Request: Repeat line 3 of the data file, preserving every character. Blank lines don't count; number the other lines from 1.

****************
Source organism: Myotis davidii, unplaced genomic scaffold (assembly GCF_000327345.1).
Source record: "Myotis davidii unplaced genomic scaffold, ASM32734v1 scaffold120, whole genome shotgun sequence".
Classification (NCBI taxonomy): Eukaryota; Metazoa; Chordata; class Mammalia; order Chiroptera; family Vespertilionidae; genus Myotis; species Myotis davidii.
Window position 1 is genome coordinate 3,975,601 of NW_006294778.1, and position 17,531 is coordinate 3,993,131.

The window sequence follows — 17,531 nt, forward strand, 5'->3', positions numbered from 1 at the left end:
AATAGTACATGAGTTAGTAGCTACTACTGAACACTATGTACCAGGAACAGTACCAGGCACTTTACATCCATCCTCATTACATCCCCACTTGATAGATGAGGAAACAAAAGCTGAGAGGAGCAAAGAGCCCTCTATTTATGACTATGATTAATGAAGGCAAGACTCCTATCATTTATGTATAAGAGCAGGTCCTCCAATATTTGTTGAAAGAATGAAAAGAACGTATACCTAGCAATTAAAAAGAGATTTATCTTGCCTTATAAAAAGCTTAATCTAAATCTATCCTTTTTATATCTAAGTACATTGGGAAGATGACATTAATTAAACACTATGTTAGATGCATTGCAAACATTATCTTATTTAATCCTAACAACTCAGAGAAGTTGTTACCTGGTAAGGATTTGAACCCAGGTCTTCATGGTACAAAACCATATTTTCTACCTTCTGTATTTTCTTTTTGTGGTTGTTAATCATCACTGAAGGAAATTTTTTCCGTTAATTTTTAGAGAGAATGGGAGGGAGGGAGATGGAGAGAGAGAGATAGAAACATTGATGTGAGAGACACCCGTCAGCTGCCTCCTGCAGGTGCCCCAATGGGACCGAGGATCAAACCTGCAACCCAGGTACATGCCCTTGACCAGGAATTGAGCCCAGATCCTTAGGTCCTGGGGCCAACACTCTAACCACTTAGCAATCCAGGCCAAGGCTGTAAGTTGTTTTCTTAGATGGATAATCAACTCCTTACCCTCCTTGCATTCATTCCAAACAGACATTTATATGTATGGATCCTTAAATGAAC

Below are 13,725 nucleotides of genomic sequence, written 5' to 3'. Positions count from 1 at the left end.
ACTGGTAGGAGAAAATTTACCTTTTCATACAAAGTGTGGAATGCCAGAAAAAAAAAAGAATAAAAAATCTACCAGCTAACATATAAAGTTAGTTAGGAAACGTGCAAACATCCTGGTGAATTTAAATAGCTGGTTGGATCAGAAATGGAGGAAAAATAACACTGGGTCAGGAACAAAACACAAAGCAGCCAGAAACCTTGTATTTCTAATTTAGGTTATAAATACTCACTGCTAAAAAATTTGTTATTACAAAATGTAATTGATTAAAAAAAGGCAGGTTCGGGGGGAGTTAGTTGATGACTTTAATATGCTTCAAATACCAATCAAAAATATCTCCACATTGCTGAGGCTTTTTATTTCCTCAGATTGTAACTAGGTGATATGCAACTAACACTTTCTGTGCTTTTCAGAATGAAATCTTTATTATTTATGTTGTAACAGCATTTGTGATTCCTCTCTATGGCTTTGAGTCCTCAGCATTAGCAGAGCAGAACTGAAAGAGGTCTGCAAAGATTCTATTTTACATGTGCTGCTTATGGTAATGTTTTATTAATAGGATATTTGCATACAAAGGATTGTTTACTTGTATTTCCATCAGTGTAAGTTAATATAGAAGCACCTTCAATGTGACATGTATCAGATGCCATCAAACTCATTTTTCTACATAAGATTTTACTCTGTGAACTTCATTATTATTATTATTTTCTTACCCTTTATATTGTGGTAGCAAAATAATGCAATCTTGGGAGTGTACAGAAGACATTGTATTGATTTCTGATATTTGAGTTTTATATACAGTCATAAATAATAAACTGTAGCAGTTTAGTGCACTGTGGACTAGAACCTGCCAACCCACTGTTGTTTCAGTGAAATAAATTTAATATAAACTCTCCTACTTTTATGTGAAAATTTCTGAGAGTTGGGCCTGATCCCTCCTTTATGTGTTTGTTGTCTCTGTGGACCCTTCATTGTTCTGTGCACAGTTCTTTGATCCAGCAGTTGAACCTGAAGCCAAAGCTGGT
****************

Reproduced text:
Classification (NCBI taxonomy): Eukaryota; Metazoa; Chordata; class Mammalia; order Chiroptera; family Vespertilionidae; genus Myotis; species Myotis davidii.